What does China want with the world’s most powerful medical isotope?
Authorities at the University of Missouri have begun a federal investigation into what’s been described as an attempt by Chinese officials to steal the latest in hospital medicine.
The Advanced Genomic Medicine Institute (AGMI) just opened this year and at the heart of its science is a facility capable of producing four million watts of nuclear material. The milestone means it’s possible to do micro-reviews of minute amounts of DNA and RNA taken from patient samples.
The development is an enviable one, as it could soon give some doctors access to the means to diagnose cancer and provide other medical treatment before people have ever been sick.
But federal officials are now investigating if China is trying to snatch some of AGMI’s most precious product.
Among the machines AGMI has purchased is the world’s most powerful FDA-approved medical isotope, generated by the US Food and Drug Administration.
The isotope, dubbed “COVID-19”, is known for being highly potent. It is used in cancer treatment and it’s really looking to come into its own.
But AGMI is concerned that the material could have been “compromised” by Chinese authorities.
It’s worth noting that this isn’t an attempt to steal the isotope itself – rather it’s about gaining control of the research behind the technology.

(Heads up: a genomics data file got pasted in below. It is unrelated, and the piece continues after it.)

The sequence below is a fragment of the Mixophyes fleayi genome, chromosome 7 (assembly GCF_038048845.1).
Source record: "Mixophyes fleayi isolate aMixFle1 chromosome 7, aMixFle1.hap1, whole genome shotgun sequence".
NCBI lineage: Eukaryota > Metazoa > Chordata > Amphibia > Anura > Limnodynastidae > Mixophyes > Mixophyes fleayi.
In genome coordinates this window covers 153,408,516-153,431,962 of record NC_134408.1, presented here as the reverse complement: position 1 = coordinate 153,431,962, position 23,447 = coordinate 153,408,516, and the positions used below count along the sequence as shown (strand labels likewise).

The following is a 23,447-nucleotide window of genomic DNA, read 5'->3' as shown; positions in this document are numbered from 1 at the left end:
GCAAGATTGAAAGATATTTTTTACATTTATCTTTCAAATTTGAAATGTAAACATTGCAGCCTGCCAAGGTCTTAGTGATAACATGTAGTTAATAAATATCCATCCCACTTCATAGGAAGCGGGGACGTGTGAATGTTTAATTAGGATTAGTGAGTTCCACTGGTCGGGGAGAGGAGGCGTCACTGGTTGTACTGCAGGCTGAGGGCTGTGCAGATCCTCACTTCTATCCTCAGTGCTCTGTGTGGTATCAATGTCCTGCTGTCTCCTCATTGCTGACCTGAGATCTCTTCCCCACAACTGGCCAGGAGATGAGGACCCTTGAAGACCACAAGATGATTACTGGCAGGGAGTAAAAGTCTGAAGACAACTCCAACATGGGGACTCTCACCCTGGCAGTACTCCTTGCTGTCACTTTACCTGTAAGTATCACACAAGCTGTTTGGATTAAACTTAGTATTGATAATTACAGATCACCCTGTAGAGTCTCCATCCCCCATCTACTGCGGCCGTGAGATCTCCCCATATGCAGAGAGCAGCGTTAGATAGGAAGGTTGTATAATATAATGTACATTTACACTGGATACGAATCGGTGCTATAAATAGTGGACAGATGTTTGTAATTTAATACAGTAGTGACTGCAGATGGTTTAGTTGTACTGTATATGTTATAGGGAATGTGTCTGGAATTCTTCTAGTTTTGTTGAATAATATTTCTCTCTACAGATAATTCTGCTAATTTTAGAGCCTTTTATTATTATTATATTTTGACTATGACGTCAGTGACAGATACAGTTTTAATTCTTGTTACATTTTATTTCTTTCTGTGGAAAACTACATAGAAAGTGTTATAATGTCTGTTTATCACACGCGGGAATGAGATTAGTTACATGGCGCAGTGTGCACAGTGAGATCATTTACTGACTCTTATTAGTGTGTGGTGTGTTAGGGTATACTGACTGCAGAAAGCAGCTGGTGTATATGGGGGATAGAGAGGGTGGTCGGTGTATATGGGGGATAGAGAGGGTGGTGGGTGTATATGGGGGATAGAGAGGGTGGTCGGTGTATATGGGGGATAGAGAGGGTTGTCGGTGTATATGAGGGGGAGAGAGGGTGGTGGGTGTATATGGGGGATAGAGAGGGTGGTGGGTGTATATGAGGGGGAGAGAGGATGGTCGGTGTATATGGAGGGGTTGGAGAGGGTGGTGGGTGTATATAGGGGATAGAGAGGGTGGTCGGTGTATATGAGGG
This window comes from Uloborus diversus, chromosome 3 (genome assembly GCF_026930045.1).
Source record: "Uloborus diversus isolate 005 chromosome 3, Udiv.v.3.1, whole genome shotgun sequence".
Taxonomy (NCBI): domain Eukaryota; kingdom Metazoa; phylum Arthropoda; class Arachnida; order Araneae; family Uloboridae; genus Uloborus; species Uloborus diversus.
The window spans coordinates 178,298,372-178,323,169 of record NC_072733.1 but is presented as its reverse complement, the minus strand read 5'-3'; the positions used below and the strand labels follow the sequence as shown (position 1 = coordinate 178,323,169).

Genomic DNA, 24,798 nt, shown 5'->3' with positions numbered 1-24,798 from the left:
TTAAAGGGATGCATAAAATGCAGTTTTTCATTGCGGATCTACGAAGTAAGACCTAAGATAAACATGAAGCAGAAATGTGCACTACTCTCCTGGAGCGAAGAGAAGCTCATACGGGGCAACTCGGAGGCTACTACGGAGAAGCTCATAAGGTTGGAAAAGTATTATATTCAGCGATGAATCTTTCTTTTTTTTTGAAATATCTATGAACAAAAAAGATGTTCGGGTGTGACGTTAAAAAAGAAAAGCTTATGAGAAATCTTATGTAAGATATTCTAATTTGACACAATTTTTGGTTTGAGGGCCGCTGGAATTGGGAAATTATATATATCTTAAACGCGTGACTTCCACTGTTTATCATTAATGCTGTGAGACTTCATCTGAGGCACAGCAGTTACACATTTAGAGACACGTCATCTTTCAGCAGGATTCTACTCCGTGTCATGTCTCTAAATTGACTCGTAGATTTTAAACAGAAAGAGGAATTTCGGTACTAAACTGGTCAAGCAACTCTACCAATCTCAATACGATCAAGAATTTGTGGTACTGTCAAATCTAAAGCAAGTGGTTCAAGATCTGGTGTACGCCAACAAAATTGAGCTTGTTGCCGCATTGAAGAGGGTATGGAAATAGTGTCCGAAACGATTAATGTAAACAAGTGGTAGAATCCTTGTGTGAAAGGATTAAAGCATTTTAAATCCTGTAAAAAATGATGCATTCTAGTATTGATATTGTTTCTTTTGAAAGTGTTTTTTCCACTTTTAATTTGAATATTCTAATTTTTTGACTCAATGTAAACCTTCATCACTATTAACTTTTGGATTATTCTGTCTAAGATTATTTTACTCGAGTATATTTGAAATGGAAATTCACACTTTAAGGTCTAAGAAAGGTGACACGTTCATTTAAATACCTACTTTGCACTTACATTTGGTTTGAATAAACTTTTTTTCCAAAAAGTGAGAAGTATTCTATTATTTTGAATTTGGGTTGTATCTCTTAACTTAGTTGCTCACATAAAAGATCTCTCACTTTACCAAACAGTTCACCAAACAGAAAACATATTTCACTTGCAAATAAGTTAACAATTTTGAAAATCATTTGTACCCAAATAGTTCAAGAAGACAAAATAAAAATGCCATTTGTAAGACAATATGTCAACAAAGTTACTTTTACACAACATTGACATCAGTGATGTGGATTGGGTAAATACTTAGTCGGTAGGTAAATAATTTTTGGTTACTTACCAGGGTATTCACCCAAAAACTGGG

“Chinese officials have attempted to obtain sensitive information and micro-data relating to a cancer-monitoring system approved by the FDA,” Robert Walsh, a spokesman for the Food and Drug Administration, said.
It’s a worrying claim as AGMI, which has a National Institute of Health designation, is the first in the U.S. to make and use the new nuclear source.
A spokesperson for the University of Missouri confirmed it had notified the Drug Enforcement Administration and the State Department about its concerns.
AGMI is concerned that Chinese officials may have “compromised” the “highly potent” isotope on the understanding it could be used to conduct military research.
If the cyber-espionage attempt is true, this could open up a huge can of worms.
With the U.S. increasingly dealing with a Chinese cyber-espionage machine, this tactic raises serious concerns about a further cyber-espionage threat.